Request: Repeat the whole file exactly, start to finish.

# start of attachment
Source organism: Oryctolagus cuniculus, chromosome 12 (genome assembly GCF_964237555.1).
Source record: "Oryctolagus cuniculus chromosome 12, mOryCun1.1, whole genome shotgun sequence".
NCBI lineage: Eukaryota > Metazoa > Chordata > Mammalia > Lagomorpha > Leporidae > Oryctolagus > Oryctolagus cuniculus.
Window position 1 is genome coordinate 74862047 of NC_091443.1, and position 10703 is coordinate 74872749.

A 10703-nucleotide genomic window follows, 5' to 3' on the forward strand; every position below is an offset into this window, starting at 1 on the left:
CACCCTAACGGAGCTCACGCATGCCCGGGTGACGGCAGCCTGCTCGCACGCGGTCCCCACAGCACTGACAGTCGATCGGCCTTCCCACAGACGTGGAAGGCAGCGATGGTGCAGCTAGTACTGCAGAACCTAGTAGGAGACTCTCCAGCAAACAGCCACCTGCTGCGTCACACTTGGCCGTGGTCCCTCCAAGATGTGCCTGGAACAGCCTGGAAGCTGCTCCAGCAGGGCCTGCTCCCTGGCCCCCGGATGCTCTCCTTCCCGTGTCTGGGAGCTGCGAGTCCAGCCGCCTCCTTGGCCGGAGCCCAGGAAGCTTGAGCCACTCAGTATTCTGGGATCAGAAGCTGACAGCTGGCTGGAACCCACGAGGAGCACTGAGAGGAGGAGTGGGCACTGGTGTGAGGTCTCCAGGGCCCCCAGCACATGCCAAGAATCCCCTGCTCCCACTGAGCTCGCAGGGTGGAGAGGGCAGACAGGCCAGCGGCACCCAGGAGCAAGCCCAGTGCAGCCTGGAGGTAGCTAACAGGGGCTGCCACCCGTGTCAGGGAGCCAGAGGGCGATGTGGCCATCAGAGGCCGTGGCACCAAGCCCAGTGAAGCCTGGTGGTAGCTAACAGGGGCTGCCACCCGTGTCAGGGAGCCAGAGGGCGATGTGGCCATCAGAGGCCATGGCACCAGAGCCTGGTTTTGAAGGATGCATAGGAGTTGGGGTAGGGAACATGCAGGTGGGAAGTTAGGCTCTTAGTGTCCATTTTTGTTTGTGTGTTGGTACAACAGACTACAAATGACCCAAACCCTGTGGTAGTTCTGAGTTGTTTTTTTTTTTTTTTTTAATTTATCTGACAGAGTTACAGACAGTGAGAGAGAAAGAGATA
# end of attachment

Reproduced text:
Source organism: Oryctolagus cuniculus, chromosome 12 (genome assembly GCF_964237555.1).
Source record: "Oryctolagus cuniculus chromosome 12, mOryCun1.1, whole genome shotgun sequence".
NCBI lineage: Eukaryota > Metazoa > Chordata > Mammalia > Lagomorpha > Leporidae > Oryctolagus > Oryctolagus cuniculus.
Window position 1 is genome coordinate 74862047 of NC_091443.1, and position 10703 is coordinate 74872749.

A 10703-nucleotide genomic window follows, 5' to 3' on the forward strand; every position below is an offset into this window, starting at 1 on the left:
CACCCTAACGGAGCTCACGCATGCCCGGGTGACGGCAGCCTGCTCGCACGCGGTCCCCACAGCACTGACAGTCGATCGGCCTTCCCACAGACGTGGAAGGCAGCGATGGTGCAGCTAGTACTGCAGAACCTAGTAGGAGACTCTCCAGCAAACAGCCACCTGCTGCGTCACACTTGGCCGTGGTCCCTCCAAGATGTGCCTGGAACAGCCTGGAAGCTGCTCCAGCAGGGCCTGCTCCCTGGCCCCCGGATGCTCTCCTTCCCGTGTCTGGGAGCTGCGAGTCCAGCCGCCTCCTTGGCCGGAGCCCAGGAAGCTTGAGCCACTCAGTATTCTGGGATCAGAAGCTGACAGCTGGCTGGAACCCACGAGGAGCACTGAGAGGAGGAGTGGGCACTGGTGTGAGGTCTCCAGGGCCCCCAGCACATGCCAAGAATCCCCTGCTCCCACTGAGCTCGCAGGGTGGAGAGGGCAGACAGGCCAGCGGCACCCAGGAGCAAGCCCAGTGCAGCCTGGAGGTAGCTAACAGGGGCTGCCACCCGTGTCAGGGAGCCAGAGGGCGATGTGGCCATCAGAGGCCGTGGCACCAAGCCCAGTGAAGCCTGGTGGTAGCTAACAGGGGCTGCCACCCGTGTCAGGGAGCCAGAGGGCGATGTGGCCATCAGAGGCCATGGCACCAGAGCCTGGTTTTGAAGGATGCATAGGAGTTGGGGTAGGGAACATGCAGGTGGGAAGTTAGGCTCTTAGTGTCCATTTTTGTTTGTGTGTTGGTACAACAGACTACAAATGACCCAAACCCTGTGGTAGTTCTGAGTTGTTTTTTTTTTTTTTTTTAATTTATCTGACAGAGTTACAGACAGTGAGAGAGAAAGAGATA